Hundreds of thousands without power in Louisiana after Hurricane Ida
In Louisiana, not only was the storm damage severe, but the impact on utilities has made recovery even more difficult for many parts of the state.
The state still has a long way to go in its recovery process, and the biggest challenge is electricity, said Governor John Bel Edwards.
More than 550,000 customers were still without power in Louisiana this Monday morning, according to PowerOutage.US.
Responding to a journalist’s question, the governor said that it is necessary to strengthen the electrical infrastructure. While the infrastructure will be hard-pressed to withstand a storm as strong as Hurricane Ida, he said it appears to need to be strengthened to be closer to doing so.
Parts of the Jefferson district experienced “more broken power poles (and) downed utility lines than we’ve had in history” due to Hurricane Ida, said in a Saturday update from district councilman Dominick Impastato.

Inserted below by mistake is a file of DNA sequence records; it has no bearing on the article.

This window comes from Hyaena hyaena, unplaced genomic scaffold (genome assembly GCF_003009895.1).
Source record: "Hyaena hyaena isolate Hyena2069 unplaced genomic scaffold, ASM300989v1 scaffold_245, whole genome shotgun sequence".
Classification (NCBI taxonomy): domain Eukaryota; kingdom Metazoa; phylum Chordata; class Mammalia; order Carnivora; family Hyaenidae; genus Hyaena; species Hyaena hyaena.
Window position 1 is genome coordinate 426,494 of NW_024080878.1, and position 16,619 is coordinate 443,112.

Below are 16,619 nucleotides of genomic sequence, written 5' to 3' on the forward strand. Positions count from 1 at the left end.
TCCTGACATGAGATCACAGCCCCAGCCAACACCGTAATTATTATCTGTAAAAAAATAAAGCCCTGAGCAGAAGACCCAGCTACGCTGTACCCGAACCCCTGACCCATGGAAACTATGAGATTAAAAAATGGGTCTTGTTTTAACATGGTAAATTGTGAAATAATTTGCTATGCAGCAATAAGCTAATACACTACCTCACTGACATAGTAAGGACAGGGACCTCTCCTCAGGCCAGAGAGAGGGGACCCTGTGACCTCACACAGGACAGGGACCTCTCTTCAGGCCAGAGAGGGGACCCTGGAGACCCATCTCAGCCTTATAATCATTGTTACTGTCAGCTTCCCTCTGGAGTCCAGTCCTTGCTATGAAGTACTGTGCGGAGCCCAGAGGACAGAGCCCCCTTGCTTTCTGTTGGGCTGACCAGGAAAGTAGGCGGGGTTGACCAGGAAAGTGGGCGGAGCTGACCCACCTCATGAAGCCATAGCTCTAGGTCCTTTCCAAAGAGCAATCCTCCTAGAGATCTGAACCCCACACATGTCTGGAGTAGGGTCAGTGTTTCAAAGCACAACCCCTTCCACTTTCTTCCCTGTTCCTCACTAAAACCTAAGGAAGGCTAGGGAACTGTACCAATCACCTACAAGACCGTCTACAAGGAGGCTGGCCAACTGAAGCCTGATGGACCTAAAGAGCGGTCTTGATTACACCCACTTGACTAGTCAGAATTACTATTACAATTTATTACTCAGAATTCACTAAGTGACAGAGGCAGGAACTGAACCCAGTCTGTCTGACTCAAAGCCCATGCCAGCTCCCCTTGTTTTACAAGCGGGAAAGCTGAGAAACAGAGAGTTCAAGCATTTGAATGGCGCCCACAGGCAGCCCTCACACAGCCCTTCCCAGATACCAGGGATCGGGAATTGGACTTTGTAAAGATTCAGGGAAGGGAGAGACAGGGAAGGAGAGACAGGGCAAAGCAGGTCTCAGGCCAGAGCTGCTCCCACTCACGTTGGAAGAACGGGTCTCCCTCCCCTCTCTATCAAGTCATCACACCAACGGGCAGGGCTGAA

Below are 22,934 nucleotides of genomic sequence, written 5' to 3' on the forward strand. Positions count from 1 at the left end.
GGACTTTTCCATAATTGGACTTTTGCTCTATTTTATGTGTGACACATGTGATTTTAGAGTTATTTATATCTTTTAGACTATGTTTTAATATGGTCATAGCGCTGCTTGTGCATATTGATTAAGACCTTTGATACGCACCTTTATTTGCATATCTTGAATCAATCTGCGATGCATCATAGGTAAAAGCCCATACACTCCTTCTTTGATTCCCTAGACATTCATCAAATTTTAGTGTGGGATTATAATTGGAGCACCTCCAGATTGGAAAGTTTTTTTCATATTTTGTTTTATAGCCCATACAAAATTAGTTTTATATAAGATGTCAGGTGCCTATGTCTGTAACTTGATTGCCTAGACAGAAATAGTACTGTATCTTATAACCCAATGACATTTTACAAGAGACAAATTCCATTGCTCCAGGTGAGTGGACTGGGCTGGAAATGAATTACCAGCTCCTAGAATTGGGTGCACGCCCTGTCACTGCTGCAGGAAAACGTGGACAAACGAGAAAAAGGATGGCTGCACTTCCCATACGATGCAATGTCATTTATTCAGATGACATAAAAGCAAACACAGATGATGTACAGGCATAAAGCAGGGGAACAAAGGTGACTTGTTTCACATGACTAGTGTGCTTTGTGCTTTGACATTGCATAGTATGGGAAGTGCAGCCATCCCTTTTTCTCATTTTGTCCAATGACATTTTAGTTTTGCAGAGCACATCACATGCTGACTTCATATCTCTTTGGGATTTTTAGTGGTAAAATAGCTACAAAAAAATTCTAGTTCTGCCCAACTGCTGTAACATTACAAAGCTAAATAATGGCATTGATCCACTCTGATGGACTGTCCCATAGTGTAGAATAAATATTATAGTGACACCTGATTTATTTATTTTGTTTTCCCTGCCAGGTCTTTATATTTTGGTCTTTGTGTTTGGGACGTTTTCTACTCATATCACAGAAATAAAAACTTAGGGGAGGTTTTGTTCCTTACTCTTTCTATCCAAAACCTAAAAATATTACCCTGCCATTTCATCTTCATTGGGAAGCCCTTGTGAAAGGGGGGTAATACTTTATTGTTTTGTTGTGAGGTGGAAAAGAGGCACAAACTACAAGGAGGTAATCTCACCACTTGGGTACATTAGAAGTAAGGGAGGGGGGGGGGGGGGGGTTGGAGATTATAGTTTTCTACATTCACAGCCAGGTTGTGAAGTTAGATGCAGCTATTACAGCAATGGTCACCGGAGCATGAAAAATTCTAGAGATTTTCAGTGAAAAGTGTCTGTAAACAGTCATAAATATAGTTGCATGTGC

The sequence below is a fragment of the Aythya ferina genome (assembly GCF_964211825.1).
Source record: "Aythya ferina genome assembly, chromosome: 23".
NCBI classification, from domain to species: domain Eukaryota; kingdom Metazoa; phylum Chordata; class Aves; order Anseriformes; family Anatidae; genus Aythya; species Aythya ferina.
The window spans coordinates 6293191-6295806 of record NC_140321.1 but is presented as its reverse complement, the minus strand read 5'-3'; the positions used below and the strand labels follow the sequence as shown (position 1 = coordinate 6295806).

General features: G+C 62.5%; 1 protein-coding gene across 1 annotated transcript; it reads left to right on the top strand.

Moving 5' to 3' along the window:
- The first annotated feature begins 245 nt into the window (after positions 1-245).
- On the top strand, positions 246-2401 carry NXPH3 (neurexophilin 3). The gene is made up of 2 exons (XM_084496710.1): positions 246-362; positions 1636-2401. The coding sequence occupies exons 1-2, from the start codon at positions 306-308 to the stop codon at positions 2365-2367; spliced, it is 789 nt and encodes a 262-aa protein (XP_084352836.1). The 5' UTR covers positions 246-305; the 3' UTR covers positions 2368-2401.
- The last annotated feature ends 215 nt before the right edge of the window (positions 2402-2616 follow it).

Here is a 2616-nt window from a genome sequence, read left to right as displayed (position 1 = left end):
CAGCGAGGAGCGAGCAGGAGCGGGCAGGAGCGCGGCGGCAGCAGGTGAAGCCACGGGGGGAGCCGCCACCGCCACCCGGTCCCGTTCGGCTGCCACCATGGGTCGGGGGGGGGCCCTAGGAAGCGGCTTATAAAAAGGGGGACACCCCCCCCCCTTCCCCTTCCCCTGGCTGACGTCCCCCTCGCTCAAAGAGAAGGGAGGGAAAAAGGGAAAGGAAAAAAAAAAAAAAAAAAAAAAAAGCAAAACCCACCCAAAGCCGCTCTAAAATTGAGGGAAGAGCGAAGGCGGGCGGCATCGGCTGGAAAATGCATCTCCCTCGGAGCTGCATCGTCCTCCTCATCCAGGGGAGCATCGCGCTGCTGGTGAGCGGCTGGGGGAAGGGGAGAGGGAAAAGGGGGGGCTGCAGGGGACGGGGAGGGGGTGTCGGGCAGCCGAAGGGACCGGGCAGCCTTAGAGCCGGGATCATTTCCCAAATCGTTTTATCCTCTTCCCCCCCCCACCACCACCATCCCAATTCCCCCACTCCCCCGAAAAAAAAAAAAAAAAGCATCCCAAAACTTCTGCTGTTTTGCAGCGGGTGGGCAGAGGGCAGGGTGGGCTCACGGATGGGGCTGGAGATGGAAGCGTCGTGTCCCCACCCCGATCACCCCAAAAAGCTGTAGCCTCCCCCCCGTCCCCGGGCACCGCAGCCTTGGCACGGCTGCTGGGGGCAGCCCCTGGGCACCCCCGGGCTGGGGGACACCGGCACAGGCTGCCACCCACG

“There is not a neighborhood that has been saved, there is not a street that has been saved, there is not a neighborhood that does not have a lot of broken power poles,” Impastato said.
Much of the US came to the aid of the state after Ida to help displaced people and restore downed utilities.
“The Louisiana National Guard has 7,568 members with the help of 9 states,” Edwards said in a series of tweets during the weekend.
More than 30,000 Civil Guardsmen from 40 states were assisting with power restoration, Edwards said.
And as the region looks to get things back to work, some officials are also looking to the changes that could be made in the future.
At least seven people have died after being evacuated from a nursing home to a warehouse in the Tangipahoa district, Louisiana, CNN reported. In response, State Senator Kirk Talbot said he wants to require backup generators in nursing homes.
“I can tell you that the first bill that I will introduce next year will be to require nursing homes to have backup power generators,” Talbot told WDSU, CNN affiliate.
‘A storm in a century’ hits the east